Tag Archives: Fano

Introducing the Sedenion Fano Tesseract Mnemonic

The Sedenion “Fano Tesseract” Mnemonic is an extension of the “Fano Cube” idea introduced by John Baez in his much cited blog post. The Fano Cube identifies each valid each triad by a hyper-plane which intersects the e_0 node.

Notice in this VisibLie_E8 output for the pane #3 “Fano Visualization Demonstration”, there are 35 sedenion triads, 7 of which are from the octonion used as an upper left quadrant base for a Cayley-Dickson doubling (highlighted in red).

The 16 vertices of the tesseract are sorted by the same “triad flattening” process used to construct a consistent Fano Plane Mnemonic for all 480 unique octonion multiplication tables.

As in the Fano Cube, the edges are highlighted in Cyan if they are selected in the n1-n3 buttons. Unlike the Fano Plane and Cube, the edges represented by the split octonion multiplication table columns/rows are not highlighted in red.

While there are 32 edges in the formal tesseract, each valid sedenion triad is identified by a hyper-plane which intersects the e_0 node, which are not necessarily those of the formal tesseract.

Here is the computation of the same sedenion table given in the Sedenion Wikipedia article as well as from this website: http://www.derivativesinvesting.net/article/307057068/a-few-hypercomplex-numbers/, which uses the harder to read IJKL style notation.

Incorporating Sedenions into the VisibLie_E8 visualizer

Here is a snapshot of the UI.

It is taken from an example given on this website: http://www.derivativesinvesting.net/article/307057068/a-few-hypercomplex-numbers/, which uses the harder to read IJKL style notation.

Compare the upper left quadrant of the multiplication table. It is the same as the octonion of E8 #164 (non-Flipped) used to generate the sedenion using the Cayley-Dickson doubling. It can be read off using the Fano Plane (or Fano Cube) mnemonic. My next post will show the Sedenion forms of these, namely the Fano Tetrahedron and Tesseract!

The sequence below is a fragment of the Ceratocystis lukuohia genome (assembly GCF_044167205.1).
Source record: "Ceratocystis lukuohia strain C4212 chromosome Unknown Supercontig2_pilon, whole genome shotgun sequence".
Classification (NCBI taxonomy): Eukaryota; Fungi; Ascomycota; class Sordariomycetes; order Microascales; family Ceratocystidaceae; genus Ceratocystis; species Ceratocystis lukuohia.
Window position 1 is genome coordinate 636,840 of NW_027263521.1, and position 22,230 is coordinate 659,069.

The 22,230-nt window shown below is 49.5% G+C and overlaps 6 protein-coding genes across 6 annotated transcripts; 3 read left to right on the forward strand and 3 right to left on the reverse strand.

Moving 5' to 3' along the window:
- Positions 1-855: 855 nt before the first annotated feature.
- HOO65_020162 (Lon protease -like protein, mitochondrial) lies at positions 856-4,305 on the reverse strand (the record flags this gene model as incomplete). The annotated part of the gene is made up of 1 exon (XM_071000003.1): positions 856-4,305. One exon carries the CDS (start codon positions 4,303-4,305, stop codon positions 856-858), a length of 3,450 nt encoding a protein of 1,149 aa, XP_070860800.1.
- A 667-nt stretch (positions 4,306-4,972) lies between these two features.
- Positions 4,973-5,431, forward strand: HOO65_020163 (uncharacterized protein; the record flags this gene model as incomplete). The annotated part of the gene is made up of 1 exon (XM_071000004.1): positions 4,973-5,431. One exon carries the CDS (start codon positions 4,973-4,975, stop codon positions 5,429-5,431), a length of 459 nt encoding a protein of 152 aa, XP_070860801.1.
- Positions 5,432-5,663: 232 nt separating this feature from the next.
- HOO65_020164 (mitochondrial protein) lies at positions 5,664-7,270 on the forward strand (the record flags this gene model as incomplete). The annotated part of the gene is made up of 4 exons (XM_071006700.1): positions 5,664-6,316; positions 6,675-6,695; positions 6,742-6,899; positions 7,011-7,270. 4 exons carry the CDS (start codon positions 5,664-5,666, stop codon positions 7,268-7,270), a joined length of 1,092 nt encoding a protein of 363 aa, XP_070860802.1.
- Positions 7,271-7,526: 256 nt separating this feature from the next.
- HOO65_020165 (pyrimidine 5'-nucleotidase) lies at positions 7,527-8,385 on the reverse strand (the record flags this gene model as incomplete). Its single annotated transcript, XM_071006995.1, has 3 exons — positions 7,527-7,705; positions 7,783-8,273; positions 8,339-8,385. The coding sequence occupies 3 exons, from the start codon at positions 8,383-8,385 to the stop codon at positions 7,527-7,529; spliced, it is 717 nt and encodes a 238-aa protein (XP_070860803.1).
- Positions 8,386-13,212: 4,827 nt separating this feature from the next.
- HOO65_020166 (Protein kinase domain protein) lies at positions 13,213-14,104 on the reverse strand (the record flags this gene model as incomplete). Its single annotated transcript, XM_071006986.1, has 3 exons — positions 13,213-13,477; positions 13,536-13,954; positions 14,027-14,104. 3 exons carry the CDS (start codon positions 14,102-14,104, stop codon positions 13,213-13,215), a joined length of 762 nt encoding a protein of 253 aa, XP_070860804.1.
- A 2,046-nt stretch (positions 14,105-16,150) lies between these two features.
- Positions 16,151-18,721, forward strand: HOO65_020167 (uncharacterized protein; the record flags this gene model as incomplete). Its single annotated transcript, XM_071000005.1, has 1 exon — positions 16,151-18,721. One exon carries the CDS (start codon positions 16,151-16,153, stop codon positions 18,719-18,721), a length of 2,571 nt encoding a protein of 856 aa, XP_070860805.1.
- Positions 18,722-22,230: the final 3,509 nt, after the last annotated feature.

Notice the highlighting of the interesting aspect of sedenions, where some non-zero p=a+b and q=c+d give a product pq=0. These are given in a list of the {a,b,c,d} where p={a+b} and q={c+d} and pq=0 (along with the deltas between the indices), always 42 excluding trivial juxtapositions. In this case, it is the row entry with {3,12,5,10}.

Here is the computation of the same table in the format given in the Sedenion Wikipedia article.

G2 as the automorphism group of the (split) octonion algebra

For more information on this, please see this Wolfram MathSource page.

This post describes the derivation of G2 automorphisms for each of the 480 unique octonion multiplication tables, as well as each of the 7 split octonions (created from negating the 4 row/column entries which are not members of the split #, which is an index to one of the 7 triads that make up the octonion).

The Exceptional Lie Algebra/Group G2 is identified by its Dynkin diagram and/or associated Cartan Matrix (also shown here with its Hasse diagram):

The particular octonion multiplication table selected in the example referenced above is associated in my model as a “Non Flipped E8 #164”. The multiplication table in various formats (IJKL, e_n, and Numeric) is:

The selected multiplication table (fm) is the basis for the following octonion symbolic math:
[wlcode](* Octonion math from the matrix using 8D vector representations for x and y, this has the Subscript[\[ScriptE], 0]=1 first *)
octProduct[a_, b_] := Block[{c3 = Array[0 &, 8]},